OK, I was on vacation this week, so I didn't write as much, and I wasn't planning on doing much work. But, I made a call to Microsoft's Christian Belady to discuss some energy saving ideas from the top of Stevens Pass.
If you haven't skied Stevens Pass, on the backside, you ski right under high voltage power lines from the Columbia Basin's hydroelectric dams, and you can get close enough in some areas that you'll feel get a slight charge holding your pole up in the air. So, thinking about power feels like the right thing to do.
After talking to Christian, I was thinking about his point on energy efficiency driving higher consumption, and where it could be illustrated in a specific case.
An interesting scenario is in virtualization. If you take an existing IT environment and virtualize servers, you assume a reduction in energy costs. But now, with users creating VMs easier than physical servers by removing the physical server barrier, how long is it before new VMs are created at a rate faster than the physical servers?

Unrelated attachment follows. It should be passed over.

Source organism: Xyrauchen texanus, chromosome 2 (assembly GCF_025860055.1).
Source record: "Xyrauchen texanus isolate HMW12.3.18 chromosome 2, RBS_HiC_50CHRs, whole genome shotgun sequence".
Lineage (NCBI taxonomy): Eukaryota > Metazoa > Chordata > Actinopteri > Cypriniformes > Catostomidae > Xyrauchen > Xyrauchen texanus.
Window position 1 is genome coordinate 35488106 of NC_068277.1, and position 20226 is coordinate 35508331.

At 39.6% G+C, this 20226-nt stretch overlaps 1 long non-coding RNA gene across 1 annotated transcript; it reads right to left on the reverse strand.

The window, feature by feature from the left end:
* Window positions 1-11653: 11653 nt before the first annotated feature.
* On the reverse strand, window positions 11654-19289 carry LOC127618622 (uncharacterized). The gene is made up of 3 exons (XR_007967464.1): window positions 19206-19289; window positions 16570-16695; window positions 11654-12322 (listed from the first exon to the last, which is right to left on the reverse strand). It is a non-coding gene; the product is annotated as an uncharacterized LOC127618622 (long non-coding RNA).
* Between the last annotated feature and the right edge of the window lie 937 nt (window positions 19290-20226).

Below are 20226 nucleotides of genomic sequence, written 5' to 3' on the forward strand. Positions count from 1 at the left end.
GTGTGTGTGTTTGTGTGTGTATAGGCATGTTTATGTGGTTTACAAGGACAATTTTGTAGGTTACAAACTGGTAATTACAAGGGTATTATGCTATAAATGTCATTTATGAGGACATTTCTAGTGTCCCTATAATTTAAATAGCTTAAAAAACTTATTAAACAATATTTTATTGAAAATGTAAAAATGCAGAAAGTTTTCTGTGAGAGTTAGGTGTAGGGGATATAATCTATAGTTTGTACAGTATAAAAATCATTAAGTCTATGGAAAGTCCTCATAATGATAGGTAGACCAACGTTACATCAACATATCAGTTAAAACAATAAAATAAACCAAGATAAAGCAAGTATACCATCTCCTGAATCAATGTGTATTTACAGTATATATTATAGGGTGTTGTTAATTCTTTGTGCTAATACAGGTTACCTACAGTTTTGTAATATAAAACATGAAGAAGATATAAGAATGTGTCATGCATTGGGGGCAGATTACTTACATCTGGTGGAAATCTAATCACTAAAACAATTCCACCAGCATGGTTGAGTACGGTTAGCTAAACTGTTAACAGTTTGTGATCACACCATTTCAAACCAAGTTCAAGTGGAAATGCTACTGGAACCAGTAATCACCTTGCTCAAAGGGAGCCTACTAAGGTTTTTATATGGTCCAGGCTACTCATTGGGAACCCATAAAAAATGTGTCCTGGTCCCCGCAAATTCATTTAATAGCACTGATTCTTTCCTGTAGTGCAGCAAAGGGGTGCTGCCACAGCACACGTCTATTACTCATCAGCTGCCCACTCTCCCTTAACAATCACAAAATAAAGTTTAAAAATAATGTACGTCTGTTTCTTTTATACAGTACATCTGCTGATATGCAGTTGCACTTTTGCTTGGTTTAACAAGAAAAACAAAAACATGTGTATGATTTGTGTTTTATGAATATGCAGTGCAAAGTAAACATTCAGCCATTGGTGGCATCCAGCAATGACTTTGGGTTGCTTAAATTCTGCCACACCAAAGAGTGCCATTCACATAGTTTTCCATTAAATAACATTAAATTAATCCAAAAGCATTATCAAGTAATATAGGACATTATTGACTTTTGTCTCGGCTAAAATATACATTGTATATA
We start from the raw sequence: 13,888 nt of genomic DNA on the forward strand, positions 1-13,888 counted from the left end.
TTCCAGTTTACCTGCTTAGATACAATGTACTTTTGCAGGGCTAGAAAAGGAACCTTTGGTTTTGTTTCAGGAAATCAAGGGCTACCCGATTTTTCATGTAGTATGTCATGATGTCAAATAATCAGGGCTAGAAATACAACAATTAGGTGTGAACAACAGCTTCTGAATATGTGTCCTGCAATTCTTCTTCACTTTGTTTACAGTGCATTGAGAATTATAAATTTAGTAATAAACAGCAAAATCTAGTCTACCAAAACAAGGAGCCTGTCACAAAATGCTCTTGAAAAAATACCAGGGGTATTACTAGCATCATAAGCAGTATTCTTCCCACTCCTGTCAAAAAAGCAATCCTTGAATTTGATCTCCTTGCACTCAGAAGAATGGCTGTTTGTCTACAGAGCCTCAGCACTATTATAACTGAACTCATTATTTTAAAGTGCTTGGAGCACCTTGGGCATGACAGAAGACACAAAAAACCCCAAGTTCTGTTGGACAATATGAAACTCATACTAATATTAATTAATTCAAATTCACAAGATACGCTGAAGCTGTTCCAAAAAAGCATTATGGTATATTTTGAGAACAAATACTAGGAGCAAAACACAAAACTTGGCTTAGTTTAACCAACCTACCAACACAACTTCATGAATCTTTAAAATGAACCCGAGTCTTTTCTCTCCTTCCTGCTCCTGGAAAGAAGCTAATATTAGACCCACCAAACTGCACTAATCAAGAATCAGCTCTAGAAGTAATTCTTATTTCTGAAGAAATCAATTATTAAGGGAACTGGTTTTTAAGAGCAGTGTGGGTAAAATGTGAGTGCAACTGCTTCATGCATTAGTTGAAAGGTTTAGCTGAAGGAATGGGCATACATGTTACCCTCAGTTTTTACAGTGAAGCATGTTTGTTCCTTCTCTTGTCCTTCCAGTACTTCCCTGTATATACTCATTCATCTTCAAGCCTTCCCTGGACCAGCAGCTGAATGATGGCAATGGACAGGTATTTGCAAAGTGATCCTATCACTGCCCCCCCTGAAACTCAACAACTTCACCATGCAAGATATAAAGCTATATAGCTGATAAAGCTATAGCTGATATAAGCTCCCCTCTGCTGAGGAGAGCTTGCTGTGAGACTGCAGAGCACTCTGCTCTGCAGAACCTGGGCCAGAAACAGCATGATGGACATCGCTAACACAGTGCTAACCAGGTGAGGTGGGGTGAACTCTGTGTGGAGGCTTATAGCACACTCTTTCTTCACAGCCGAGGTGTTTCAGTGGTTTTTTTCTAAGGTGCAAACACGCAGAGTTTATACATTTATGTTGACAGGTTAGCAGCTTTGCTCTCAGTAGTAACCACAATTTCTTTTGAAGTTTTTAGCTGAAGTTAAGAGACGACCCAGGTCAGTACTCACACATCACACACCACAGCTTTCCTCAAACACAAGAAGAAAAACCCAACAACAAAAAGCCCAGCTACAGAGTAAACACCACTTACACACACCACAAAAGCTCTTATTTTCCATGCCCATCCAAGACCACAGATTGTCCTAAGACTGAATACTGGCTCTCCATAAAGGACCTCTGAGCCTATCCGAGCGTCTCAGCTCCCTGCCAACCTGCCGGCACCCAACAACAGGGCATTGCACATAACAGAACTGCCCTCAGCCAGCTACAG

Will Energy Efficient VMs drive higher energy consumption over the long run?
It would be interesting to know after people have virtualized environments, enjoyed their energy savings, what happens to their energy consumption after users have adjusted to the new VM environment.
Are people missing the point because they are not thinking about life cycle management of servers, and what the impact is of virtulization?